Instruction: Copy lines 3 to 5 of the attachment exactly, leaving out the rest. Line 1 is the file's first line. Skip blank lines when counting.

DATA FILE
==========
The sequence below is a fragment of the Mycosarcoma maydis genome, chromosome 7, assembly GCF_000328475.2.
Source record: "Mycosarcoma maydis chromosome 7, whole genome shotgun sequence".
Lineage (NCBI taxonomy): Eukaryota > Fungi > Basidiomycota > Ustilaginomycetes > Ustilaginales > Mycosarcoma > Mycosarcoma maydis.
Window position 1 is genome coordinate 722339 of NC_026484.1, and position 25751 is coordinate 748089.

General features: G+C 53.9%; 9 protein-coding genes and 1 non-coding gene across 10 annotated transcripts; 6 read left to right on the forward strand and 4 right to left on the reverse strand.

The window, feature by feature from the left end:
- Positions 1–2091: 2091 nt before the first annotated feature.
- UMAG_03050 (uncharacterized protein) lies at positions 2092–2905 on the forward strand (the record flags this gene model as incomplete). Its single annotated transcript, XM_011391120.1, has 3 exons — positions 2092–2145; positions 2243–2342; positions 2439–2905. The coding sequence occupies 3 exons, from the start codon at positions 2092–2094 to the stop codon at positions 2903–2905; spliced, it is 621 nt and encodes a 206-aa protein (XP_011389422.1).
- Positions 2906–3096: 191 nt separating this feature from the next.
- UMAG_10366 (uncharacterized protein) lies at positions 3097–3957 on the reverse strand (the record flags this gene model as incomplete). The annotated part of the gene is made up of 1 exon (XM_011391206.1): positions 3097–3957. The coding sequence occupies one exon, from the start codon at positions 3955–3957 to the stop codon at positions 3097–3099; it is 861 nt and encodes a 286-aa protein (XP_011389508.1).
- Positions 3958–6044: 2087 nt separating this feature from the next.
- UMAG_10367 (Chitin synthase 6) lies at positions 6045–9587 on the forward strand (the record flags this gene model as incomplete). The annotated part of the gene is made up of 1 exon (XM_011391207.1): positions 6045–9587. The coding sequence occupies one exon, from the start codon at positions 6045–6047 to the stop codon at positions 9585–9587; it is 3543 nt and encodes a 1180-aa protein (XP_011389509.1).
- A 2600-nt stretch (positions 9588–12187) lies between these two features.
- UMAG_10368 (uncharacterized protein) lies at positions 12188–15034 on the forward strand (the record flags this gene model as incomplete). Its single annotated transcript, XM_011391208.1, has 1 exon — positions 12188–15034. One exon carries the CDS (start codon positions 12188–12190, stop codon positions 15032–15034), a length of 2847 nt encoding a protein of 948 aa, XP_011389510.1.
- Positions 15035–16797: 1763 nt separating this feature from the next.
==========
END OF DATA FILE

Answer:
Lineage (NCBI taxonomy): Eukaryota > Fungi > Basidiomycota > Ustilaginomycetes > Ustilaginales > Mycosarcoma > Mycosarcoma maydis.
Window position 1 is genome coordinate 722339 of NC_026484.1, and position 25751 is coordinate 748089.

General features: G+C 53.9%; 9 protein-coding genes and 1 non-coding gene across 10 annotated transcripts; 6 read left to right on the forward strand and 4 right to left on the reverse strand.